In accordance with the invention the support means 3 is interconnected with the chassis 10 by way of a universal joint means which includes the components 5, 6, 16, and 13. Thus, the universal joint means includes a pair of rigid arms 5 which are, for example, integral with and project laterally in opposed directions from the support means 3 transversally of the elongated chassis 10. These arms 5 terminate in outer bodies respectively having rearwardly directed flat vertical end faces 15 for clearing the rotary concrete mixing means 1. These bodies at the outer ends of the arms 5 are formed with vertical bores, as is apparent from the sectional illustration of this body in FIG. 4. Also as is apparent from FIG. 4, each body at the outer end of the arm 5 is formed with upper and lower curved surfaces which respectively form parts of spheres. Thus, the body at the outer end of each arm 5 has an upper concave curved surface receiving and engaged by the lower convex surface of an upper bearing member 16, the lower surface of which forms part of the same sphere as the upper concave curved surface of the body 5. At its lower surface the body 5 is formed with a convex curvature forming part of the sphere and engaging a concave curved surface of a lower bearing member 6 whose upper concave surface forms part of the same sphere as the lower convex surface of each body 5.
The chassis includes the chassis components 7 which may be directly welded to the remainder of the chassis 10 as shown in FIG. 4, and these chassis components 7 respectively have upper horizontal wall portions directly engaging the lower flat surfaces of the bearing members 6, respectively. The upper bearing member 16 and the lower bearing member 6 which respectively engage the upper and lower end surfaces of each body at the end of each arm 5 are formed with openings aligned with the vertical bore of the body at the end of each arm 5, and the horizontal wall portion at the upper end of each chassis component is also formed with an opening 14 aligned with the openings through the bearing members 6 and 16 and the bore of the body at the end of each arm 5.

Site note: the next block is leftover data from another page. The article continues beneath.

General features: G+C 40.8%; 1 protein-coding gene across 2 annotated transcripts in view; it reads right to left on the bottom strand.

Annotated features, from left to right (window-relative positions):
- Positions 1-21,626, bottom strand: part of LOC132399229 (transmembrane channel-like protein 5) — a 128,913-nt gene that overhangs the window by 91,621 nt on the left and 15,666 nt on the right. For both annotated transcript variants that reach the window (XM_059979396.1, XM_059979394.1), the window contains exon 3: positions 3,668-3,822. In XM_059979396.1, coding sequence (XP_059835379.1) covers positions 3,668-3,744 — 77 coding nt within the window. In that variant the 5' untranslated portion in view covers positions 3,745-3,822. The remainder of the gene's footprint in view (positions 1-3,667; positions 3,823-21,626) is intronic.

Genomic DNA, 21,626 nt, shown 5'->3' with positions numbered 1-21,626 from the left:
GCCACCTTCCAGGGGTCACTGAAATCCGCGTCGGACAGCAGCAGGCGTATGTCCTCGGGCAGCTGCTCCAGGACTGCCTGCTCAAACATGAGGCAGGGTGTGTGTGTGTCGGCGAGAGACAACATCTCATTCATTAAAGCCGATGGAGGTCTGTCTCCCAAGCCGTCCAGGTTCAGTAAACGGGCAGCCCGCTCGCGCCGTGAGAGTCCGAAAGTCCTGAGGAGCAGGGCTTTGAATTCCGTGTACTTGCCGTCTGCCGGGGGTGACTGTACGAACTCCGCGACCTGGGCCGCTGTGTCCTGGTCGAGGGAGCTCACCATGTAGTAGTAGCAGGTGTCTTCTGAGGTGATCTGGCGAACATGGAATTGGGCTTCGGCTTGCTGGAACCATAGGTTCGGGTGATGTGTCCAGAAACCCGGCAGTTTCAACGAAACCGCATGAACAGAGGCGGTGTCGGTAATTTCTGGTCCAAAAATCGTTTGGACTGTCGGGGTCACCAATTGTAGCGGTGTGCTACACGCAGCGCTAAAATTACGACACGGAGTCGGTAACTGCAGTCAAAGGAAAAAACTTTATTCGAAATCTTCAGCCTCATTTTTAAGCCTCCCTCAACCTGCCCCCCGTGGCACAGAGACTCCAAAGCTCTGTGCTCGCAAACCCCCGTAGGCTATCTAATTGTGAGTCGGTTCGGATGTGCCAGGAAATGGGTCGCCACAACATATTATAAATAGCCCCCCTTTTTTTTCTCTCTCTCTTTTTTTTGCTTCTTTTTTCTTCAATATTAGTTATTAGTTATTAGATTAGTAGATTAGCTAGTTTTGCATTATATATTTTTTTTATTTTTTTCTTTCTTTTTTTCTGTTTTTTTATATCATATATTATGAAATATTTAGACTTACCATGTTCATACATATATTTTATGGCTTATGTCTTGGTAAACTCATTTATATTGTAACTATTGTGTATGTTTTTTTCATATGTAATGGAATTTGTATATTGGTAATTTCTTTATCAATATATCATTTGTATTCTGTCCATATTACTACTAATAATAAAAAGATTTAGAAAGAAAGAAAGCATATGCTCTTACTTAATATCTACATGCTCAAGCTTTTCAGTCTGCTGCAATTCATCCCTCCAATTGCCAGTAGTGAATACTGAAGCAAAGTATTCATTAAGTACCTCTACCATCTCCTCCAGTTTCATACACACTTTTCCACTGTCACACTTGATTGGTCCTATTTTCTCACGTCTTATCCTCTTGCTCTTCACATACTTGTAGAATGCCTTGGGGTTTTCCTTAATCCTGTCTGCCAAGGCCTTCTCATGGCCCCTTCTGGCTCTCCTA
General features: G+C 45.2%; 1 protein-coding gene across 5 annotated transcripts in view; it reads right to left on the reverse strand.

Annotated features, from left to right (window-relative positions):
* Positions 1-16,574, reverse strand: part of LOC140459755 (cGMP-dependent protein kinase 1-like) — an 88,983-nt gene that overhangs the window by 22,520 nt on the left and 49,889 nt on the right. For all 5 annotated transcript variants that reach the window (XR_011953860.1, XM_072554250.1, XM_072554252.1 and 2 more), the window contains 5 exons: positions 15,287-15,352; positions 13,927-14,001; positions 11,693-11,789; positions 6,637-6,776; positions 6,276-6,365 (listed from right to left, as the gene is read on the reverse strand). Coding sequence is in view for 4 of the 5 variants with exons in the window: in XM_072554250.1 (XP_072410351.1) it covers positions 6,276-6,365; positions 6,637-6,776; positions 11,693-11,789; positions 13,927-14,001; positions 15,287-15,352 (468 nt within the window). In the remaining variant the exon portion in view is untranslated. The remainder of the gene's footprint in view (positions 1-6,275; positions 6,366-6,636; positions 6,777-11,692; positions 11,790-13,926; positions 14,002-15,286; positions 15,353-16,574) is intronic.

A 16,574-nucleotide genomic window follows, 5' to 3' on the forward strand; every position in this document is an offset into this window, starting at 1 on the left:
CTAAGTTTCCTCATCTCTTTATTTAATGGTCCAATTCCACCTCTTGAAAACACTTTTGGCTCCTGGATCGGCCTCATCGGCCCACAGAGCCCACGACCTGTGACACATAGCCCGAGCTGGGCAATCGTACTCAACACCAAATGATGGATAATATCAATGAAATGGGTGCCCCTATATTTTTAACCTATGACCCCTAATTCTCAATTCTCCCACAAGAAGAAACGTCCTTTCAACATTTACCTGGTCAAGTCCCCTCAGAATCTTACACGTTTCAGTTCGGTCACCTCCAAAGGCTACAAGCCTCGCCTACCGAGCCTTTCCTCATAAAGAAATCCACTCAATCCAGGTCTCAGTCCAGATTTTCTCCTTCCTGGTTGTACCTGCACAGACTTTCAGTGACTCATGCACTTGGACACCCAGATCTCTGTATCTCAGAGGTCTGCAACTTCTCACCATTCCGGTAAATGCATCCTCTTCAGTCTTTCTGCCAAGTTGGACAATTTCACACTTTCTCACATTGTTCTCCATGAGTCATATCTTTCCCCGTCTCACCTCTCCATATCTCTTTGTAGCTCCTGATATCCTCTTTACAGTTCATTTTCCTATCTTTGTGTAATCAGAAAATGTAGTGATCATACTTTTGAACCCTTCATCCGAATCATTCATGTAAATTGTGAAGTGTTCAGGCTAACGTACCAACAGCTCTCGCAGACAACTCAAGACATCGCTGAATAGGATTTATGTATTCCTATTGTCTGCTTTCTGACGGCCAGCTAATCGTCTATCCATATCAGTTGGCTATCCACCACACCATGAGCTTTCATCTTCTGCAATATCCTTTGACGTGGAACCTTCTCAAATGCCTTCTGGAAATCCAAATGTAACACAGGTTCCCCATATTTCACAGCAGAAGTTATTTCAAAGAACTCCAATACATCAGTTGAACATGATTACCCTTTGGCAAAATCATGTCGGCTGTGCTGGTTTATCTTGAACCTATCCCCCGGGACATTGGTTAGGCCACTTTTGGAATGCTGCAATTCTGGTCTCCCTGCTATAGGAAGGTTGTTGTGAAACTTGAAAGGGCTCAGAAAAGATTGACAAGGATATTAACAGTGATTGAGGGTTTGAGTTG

A friction means is formed by a bolt 8 extending through the axial bore of each body at the end of each arm 5. This bolt 8 has a head end engaging the top surface of each bearing member 16 and a bottom end extending into a chamber formed in the interior of the chassis component 7. At its bottom end each bolt 8 carries a nut which engages a spring-washer means 9, in the form of cup springs, for example, these members 9 engaging the lower surface of the horizontal wall portion of each chassis component 7, so that the friction means 8, 9, serves to press the bearing members 6 and 16 at each body toward each other and against the spherically curved surfaces at the upper and lower ends of the body at the end of each arm 5. As a result the friction means 8, 9 provides a given frictional resistance to movement of the bodies at the ends of the arms 5 with respect to the bearing members 6 and 16.
As is apparent from FIGS. 1 and 4, the bore through the body at the end of each arm 5 has a diameter sufficiently great to provide a clearance with respect to the shank of the bolt 8 which will enable the concrete mixing means 1 to tilt in a vertical plane in one direction or the other with the bodies at the ends of the arm 5 moving with respect to the bolts 8 and also with respect to the bearing members 6 and 16 to a given extent by slipping at the bearing surfaces which form parts of spheres as pointed out above. In this way in response to shocks which tend to displace the axis 2 in a vertical plane, instead of any deformation or excessive stressing of any components the forces will be absorbed by frictional slipping between the bodies at the ends of the arms 5 and the spherically curved surfaces of the bearing members 6 and 16. It will be noted that the concrete mixing means 1 together with the support means 3 and the drive means 4 will all move as a single unit in response to such forces which tend to displace the structure in a vertical plane.
The openings 14 which extend through the horizontal wall portions of the chassis component 7 are elongated and extend along part of a common circle which is in a horizontal plane with the center of the circle being situated beneath the axis of rotation 2, and between the opposed ends of the concrete mixing means 1. The bolts 8 respectively have axes which normally coincide with the axis of the bores extending axially through the bodies at the ends of the arms 5, and these axes intersect the circle along which the openings 14 extend at the outer ends of a pair of radii which extend from the center of the circle along which the openings 14 extend and which respectively make angles of 45 with the horizontal projection of the axis 2 onto the plane which contains the circle along which the slots 14 extend. Initially these radii will extend substantially midway between the opposed ends of the elongated openings 14,